Sonoma Wire Works releases the second version of their "jam-along" software, RiffWorks.
Sonoma Wire Works has recently released version 2 of its software package, RiffWorks. RiffWorks is labeled as a package which guitarists can use to write and record songs as well collaborate with other musicians. It has a load of drum tracks to jam along and compose with, a decent effect package to process and produce with, tools to collaborate in real time online and even create instant Podcasts.
The overall concept of RiffWorks is pretty simple. It's a basic software interface that allows a guitarist to easily record songs at a moment of inspiration. Sonoma Wire Works has added to that rather simple concept other useful features such as providing the option to select tempo-adjustable drum tracks to the song and apply effects to the song.
Beyond that there is also the RiffLink interface built in to RiffWorks. New to version 2, RiffLink is an internet powered collaboration environment which allows the user to work with other musicians anywhere in the world in real time and even chat in a built in chat interface. RiffLink does come with an extra subscription charge, but, every version on RiffWorks does come with a free 60 day trial of RiffLink.
Last, but not least to Podcast enthusiasts. Also new to version2, RiffCaster allows the user to instantly publish Podcasts to the internet and even embeds the Creative Commons licensing. All this is done with a simple click of the mouse.
OK, it all reads really well, so I took RiffWorks for a test drive. Let's look under the hood and get the real story.
The Test Drive
Immediately upon opening the app, as I usually do when opening any app for the first time, I went to look for audio setup options. The first place I look is across the top for the File, Menu, Options, Help, etc menubar. Well, the interface didn't have one. While the interface is attractive and pretty cool looking from an audio gear type standard, I personally dislike applications that leave the basic operating system component structure too much. The audio setup was a small button in the lower right hand corner. I also found that not having the menu bar available the help menu took a little bit of interface scanning to find. Just to not be misunderstood, all the necessary tools are there in plain view, just not where one would expect to find them based on common user interface design convention developed by decades of computer use.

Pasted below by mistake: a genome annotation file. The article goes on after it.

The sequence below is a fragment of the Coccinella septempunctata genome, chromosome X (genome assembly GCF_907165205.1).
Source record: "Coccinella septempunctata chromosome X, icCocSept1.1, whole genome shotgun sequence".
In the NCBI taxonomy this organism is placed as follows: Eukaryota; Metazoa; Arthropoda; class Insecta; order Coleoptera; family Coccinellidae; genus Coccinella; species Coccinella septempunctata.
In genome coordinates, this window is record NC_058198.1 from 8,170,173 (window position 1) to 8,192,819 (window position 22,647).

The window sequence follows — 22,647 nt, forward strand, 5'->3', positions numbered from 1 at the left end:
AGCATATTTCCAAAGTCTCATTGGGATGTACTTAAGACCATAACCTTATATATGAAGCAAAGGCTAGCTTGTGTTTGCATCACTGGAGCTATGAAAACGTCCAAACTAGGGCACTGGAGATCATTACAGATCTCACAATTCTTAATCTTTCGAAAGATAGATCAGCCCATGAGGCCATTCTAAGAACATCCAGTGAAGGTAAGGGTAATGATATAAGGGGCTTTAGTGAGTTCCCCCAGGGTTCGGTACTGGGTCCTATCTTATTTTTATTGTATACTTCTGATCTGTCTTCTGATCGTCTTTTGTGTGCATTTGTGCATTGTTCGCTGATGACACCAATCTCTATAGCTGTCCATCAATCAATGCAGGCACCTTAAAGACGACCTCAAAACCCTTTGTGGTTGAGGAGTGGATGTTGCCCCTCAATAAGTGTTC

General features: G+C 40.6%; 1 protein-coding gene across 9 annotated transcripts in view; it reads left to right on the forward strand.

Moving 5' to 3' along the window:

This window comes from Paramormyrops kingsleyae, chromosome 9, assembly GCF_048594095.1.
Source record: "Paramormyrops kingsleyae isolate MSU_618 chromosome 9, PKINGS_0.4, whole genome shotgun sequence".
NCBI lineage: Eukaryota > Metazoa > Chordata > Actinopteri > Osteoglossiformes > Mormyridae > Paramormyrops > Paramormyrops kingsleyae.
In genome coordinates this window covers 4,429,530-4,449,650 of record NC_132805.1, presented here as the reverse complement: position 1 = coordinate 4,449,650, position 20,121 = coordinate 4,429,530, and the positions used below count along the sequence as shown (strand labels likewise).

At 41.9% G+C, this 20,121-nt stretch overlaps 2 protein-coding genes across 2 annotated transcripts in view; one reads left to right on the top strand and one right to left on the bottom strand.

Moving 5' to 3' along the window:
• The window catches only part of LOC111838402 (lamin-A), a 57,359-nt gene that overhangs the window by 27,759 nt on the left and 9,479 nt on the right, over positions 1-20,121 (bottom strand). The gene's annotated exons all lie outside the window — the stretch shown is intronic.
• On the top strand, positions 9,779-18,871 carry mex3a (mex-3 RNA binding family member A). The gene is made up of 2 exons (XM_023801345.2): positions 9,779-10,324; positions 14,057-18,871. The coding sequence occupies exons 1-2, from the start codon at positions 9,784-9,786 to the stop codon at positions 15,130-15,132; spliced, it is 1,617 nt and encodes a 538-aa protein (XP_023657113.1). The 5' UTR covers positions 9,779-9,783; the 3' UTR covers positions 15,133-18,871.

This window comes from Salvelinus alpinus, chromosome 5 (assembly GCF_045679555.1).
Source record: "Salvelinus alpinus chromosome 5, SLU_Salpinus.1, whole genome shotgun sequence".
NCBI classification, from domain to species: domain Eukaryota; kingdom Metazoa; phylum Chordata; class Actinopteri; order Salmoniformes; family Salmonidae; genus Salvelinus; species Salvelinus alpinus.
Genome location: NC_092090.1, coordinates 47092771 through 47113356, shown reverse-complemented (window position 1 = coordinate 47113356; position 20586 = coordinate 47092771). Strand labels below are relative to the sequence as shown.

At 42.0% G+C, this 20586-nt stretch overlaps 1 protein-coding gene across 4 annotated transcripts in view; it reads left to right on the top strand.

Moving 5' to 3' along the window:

It seems a shame to start off on a bad note, because RiffWorks isn't a bad application. Beyond the standard OS component based interface, RiffWorks is actually a pretty simple application to get around in. The frame of the interface stays consistent throughout all sections of the application. This frame contains level meters for the different signal paths, tempo settings, transport controls song layers and buttons for the actions you would normally find in the menu bar.
In the center of that frame is a window that has four functions for the different uses of RiffWorks. This window toggles between layers, backing drum track management with effects for the backing tracks, effects processing for the guitar and the RiffLink interface.
Sonoma Wire Works has various collections of drum loops available for purchase to use within the InstantDrummer application in RiffWorks. The loops are very cool, not just one beat continuously looped, but it can be controlled to set a mood from mellow to heavy and to define how "evolving" the beat should be with the "variation" knob. I know, the "variation" sounds like a "too good to be true" type of thing, but it's actually really neat, the higher your set the variation, the more fills and backbeats there are thrown into the loop.
The recordings are done very well, and supplied by different manufacturers of great drum loops and recordings including Submersible Music (Makers of DrumCore), Drums on Demand, Discrete Drums and Drummerheads.
The one tool I see missing from this picture, is a construction kit to build your own InstantDrummer sessions. I can see the difficulty this may bring given the variable nature of the InstantDrummer app, but I just picture in the head the community of users that could come from something like a shared session application within RiffWorks version3, should they choose to go that route.
The standard edition of RiffWorks does include IK Multimedia's AmpliTube guitar amp and effects modeling plugin. AmpliTube is a great software-based modeling option, and is a topic choice of plugs to bundle with a wide range of applications.
While the Help docs are not in the usual location, when you do get into it they are pretty thorough and quite good. An excellent, quick access resource for help using the application.
I haven't spent as much time as I would have liked with RiffWorks yet, but from the time I have used it, it is a very easy to use, feature filled, great sounding application for quick, moment-on-inspiration type work. Sometimes when you just stumble across a good idea and don't feel like firing up your whole DAW to get a quick take, RiffWorks is easy to start and lay down a quick track of two. A digital scratch pad, if you will.
Obviously, RiffWorks will never replace the ProTools and Cubases of the world, but that isn't its goal. For the purpose it serves, it's a great tool to have.
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